The influencers who fought for equal IVF access for same-sex couples

Megan and Whitney tell Health Editor Emily Morgan about their fight for equal access to IVF

An influencer couple credited with bringing about one of the most significant changes to IVF access have said their achievement has "blindsided" them "in the best of ways."

Known to their social media followers as 'Wegan', married couple Whitney and Megan Bacon-Evans have long campaigned for equal access to fertility services, regardless of sexuality.

And just last month, the government announced it will drop its policy to make same-sex couples pay for up to 12 rounds of artificial insemination before they can qualify for IVF.

"I get this email and I'm like, 'Am I reading this right?'," Whitney, who lives with her wife in Windsor, Berkshire, told ITV News.

It was the most overwhelming feeling. I literally can’t believe what was rolled blindsided us in the best of ways," she said.

The Bacon-Evanses, who've been together for 13 years, started campaigning after being told they'd have to shell out thousands of pounds before becoming eligible for IVF.

They've taken legal action against their area's commissioning group, Frimley, which decides local health policy.

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"It’s been called a 'gay tax'," Whitney said, whereas Megan said she's been made to feel like a "second class citizen".

"It's the unfair financial burden which is the discrimination - same-sex couples are being forced to pay a large amount of money that heterosexual couples aren't," Megan added.

The pair hope their action will force Frimley to change its policy sooner than April, which is when the government implements its new IVF rules.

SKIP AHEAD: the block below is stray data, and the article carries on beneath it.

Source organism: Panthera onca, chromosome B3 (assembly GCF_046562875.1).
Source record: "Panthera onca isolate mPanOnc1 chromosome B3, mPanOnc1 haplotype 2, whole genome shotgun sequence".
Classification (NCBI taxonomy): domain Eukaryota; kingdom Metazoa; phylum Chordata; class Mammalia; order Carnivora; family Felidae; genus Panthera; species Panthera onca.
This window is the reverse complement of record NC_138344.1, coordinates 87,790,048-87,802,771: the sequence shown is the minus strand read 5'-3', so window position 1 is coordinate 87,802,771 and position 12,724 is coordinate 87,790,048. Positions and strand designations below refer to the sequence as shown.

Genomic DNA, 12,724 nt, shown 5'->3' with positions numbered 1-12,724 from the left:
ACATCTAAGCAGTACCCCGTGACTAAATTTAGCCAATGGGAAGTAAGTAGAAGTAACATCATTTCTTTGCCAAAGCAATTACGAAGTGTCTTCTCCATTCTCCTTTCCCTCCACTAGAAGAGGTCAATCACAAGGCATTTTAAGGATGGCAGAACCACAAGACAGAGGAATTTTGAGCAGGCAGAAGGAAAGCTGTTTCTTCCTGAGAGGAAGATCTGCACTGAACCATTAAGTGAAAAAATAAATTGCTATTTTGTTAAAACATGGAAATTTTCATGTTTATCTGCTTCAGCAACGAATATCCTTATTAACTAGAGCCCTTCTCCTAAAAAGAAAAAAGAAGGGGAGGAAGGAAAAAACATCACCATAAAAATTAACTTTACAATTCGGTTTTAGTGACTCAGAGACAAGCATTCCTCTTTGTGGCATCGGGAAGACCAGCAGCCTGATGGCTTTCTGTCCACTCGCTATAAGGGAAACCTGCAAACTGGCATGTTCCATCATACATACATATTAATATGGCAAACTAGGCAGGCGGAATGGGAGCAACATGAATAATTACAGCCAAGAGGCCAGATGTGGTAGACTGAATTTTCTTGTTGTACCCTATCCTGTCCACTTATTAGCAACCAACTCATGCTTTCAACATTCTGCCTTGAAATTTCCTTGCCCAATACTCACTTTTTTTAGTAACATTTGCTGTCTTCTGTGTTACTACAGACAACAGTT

Even if it does - same-sex couples who do end up needing IVF will still be at the mercy of the so-called 'postcode lottery' facing all couples.

'It's shocking': Megan (left) and Whitney (right) on the long-standing inequality they campaigned to end

NICE recommends women under 40 should be offered three full cycles of IVF and one if they're between 40 and 42 But, according to the British Pregnancy Advisory Service, just 20% of commissioning groups follow that guidance.

A staggering 80% don't offer three cycles, the Vale of York, Telford and Wrekin and Somerset give just one.

Dr Carole Gilling-Smith, director of The Agora Clinic, a fertility clinic in Sussex, insists IVF should be offered to "everybody".

Nearly 15% of her patients are same-sex couples , who she says don't cost the NHS more than straight people do.

"The volume of patients we’re going to see is going to be larger, but I think it's not a major cost issue and I think the NHS needs to look at fertility as a medical issue," she said.

The Agora Clinic, a fertility centre in Sussex.

The government's promise to improve fertility for all women and stamp out regional differences is undoubtedly something to celebrate. However, there are some still fighting for parity.

Joyce Harper, a professor in reproductive science at University College London, said: "For same-sex male couples, they have a much more expensive fertility journey because they need an egg donor, they need a surrogate.

"They have a larger bill but they’re equivalent to same-sex female couples in wanting to have a family."

Meanwhile, Health Secretary Stephen Barclay said: "There are needs of men and different groups of men that need to be reflected in commissioning decisions."

However, he said that through the government changing its policy on IVF, they've rightly recognised "there has been a gap in prioritisation of commissioners".